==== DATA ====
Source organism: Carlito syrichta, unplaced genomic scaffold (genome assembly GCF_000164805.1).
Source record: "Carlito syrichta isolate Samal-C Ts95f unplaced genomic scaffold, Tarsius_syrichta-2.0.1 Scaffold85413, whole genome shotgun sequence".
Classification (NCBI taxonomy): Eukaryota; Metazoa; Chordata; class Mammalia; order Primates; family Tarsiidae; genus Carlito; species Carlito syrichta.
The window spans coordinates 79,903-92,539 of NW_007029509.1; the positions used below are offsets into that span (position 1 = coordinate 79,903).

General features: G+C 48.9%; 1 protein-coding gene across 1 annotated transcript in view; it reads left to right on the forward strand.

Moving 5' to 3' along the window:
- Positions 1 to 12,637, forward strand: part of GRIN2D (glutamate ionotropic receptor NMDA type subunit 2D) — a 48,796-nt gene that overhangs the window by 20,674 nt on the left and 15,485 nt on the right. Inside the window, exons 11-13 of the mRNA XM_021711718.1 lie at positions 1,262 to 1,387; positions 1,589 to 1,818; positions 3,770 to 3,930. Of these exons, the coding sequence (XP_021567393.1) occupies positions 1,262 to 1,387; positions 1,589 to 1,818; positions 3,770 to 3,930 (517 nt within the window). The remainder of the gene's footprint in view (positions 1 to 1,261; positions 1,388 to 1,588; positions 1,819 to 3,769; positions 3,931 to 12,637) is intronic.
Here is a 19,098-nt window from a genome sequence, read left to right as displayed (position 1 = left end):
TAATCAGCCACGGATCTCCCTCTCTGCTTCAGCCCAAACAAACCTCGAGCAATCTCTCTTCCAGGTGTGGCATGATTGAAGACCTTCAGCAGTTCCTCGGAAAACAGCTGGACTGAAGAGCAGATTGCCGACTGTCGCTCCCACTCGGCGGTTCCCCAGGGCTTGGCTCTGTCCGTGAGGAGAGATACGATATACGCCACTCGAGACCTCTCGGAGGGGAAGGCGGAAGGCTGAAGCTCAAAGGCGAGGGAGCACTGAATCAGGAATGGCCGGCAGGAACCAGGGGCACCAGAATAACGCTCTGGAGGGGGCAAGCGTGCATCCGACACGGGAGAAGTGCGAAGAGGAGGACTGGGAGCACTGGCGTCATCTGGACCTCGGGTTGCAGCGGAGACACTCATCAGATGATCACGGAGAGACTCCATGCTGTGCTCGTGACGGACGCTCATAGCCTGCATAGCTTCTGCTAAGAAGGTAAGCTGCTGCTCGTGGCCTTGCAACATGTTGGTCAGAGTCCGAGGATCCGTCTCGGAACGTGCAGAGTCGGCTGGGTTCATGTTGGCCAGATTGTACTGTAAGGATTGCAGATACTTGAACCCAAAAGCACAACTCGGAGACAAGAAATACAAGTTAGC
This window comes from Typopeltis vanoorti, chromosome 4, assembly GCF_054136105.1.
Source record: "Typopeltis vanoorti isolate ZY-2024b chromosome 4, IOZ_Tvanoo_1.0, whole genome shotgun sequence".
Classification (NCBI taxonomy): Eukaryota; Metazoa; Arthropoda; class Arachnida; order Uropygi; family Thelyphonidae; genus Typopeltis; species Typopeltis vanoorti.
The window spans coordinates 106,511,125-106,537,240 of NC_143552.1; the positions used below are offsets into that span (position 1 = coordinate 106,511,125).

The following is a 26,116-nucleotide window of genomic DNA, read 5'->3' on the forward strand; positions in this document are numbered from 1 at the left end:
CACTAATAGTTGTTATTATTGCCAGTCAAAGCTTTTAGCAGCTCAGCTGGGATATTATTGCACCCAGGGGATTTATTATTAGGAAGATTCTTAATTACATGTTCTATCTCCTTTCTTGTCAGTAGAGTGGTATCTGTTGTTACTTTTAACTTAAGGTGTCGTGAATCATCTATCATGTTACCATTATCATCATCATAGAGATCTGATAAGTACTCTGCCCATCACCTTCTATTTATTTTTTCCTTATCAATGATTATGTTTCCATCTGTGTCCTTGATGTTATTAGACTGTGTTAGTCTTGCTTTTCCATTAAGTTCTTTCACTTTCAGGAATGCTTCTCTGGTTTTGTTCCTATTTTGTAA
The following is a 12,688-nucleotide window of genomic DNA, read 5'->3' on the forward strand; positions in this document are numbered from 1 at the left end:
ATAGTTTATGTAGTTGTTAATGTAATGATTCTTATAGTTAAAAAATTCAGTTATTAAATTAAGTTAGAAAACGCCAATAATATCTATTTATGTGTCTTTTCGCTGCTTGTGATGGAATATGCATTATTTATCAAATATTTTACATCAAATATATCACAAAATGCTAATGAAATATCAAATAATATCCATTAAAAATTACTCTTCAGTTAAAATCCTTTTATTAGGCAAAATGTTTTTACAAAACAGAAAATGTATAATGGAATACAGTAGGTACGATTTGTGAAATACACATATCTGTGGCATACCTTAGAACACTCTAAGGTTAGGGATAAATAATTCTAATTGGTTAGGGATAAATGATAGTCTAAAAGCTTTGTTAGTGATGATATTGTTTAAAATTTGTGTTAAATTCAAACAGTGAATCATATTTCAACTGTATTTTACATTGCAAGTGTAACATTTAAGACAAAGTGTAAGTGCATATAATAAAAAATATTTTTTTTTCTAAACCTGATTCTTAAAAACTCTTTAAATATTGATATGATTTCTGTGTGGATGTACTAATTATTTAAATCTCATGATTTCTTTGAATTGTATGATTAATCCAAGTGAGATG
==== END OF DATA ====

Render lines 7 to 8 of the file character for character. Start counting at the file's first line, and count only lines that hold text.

- Positions 1 to 12,637, forward strand: part of GRIN2D (glutamate ionotropic receptor NMDA type subunit 2D) — a 48,796-nt gene that overhangs the window by 20,674 nt on the left and 15,485 nt on the right. Inside the window, exons 11-13 of the mRNA XM_021711718.1 lie at positions 1,262 to 1,387; positions 1,589 to 1,818; positions 3,770 to 3,930. Of these exons, the coding sequence (XP_021567393.1) occupies positions 1,262 to 1,387; positions 1,589 to 1,818; positions 3,770 to 3,930 (517 nt within the window). The remainder of the gene's footprint in view (positions 1 to 1,261; positions 1,388 to 1,588; positions 1,819 to 3,769; positions 3,931 to 12,637) is intronic.
Here is a 19,098-nt window from a genome sequence, read left to right as displayed (position 1 = left end):